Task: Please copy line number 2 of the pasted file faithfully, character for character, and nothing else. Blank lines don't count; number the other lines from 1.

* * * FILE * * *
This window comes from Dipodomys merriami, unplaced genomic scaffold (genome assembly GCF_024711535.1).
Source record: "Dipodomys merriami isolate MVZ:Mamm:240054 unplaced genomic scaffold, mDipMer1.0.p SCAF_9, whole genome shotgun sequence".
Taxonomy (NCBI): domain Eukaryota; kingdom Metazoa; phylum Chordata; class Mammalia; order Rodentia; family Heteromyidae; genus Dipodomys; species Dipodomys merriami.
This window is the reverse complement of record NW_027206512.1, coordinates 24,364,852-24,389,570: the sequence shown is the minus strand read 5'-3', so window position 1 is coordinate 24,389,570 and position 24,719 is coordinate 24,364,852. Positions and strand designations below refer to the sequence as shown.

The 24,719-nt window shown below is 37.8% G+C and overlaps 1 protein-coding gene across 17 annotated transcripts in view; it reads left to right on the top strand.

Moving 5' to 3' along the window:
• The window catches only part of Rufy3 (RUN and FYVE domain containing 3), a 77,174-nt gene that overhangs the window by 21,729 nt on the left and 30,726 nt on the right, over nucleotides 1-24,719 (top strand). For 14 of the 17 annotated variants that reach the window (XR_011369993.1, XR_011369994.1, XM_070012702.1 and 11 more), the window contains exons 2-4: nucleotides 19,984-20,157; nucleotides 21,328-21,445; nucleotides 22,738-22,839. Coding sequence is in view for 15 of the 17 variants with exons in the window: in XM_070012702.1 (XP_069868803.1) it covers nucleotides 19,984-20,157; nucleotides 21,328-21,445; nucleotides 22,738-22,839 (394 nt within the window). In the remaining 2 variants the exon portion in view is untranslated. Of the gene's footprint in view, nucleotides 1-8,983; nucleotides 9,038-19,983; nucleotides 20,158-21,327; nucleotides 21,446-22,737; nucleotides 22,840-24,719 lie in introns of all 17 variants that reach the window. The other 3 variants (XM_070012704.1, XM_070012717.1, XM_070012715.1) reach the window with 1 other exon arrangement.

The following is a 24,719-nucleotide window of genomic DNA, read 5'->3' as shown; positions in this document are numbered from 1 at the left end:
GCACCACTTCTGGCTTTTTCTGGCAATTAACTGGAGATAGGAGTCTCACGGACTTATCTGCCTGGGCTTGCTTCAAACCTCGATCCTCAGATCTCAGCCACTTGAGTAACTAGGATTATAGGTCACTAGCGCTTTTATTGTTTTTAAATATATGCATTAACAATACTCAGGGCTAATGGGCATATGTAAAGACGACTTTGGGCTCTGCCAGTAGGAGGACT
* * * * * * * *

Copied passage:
Source record: "Dipodomys merriami isolate MVZ:Mamm:240054 unplaced genomic scaffold, mDipMer1.0.p SCAF_9, whole genome shotgun sequence".